Sunday, January 10, 2010
Where Evil Lives
by Libby Hellmann
It’s hard to believe Hitchcock’s PSYCHO was released 50 years ago, but it was, and there’s a terrific article in this week’s Newsweek about it. The author, Malcolm Jones, does an excellent job explaining why PSYCHO still feels so contemporary half a century later.
The articles notes that PSYCHO delivered several cinematic “firsts.” It was the first film to show a toilet flushing, to murder the star early on in the film, and, of course, there’s the shower scene, which many say ushered in the era of explicit violence on screen.
But the real power of the film, according to the author, is the randomness
of Norman Bates’ act. Evil is random, Hitchcock believes. It can strike anyone, anytime. Janet Leigh in PSYCHO; Cary Grant in NORTH BY NORTHWEST; Tippi Hedren in THE BIRDS; you; or me. (Coincidentally, I just saw THE BIRDS for about the 4th time a couple of days ago, and this time I couldn’t watch the scenes where Tippi Hedren and the others get attacked. Is there something about getting older and having less stomach for horror? Or am I just becoming a chicken?)
At any rate, this notion of the randomness of evil resonates with me. Jamie, in her inaugural post last week, talked about how evil can be camouflaged in civility. For me, the fact that evil is random is terrifying. And irresistible. In fact, I suspect that’s the case for many of us.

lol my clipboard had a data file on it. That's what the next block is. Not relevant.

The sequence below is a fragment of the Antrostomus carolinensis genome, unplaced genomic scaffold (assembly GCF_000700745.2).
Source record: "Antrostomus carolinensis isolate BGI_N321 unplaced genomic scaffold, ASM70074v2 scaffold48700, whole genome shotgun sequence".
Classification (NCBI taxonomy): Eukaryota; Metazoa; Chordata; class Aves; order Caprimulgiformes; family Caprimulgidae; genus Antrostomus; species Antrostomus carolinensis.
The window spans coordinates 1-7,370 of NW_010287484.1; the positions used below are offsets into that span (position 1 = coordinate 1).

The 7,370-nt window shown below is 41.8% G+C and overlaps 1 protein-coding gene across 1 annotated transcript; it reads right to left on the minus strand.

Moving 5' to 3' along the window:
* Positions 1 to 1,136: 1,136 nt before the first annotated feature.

In fact, it makes me wonder if all of us have recurring tropes that come to mind when we’re exploring the random nature of evil. I do -- it’s World War Two. It was a time of profound conflict; a time fraught with danger, mistrust, and hopelessness. Most of all, it was a time that elicited both heroism and cowardice. I’m not talking about the Evil that was Nazism, which wasn’t random at all, but its effect on ordinary people, particularly those in the Occupied countries.
Like Sean, I am in a reading rut, so I joined Netflix and watched 4 films (and counting) on my new Mac this weekend. Three of them: BLACK BOOK (which I highly recommend despite a couple of “coincidences”), DIVIDED WE FALL, and INGLORIOUS BASTERDS, all take place during the War. And while there were Evil Nazis in all three films, the most fascinating parts were the way ordinary people behaved and reacted to them. Some became wicked themselves; some didn’t. The point was (at least to me) it is impossible to predict how people will react when faced with evil.
Which means that the fact that others suffer or lose their lives because of that unpredictability is totally random. The people who are terrified they might be reported to the Gestapo; the people whose homes might be razed by bombing raids; the soldiers who are gunned down or executed for some infraction of the rules…. There are infinite possibilities where the randomness of evil affects life and death. Of course, many authors – Alan Furst, John Le Carre, Philip Kerr, Jack Higgins, Ken Follet, Alistair Maclean – have already tapped into this area more eloquently than I. Still, I never seem to tire of it.
What about you? Is there a time, place, or situation that calls to you in your reading or writing or film-making? A place you keep returning to? A place where evil lives?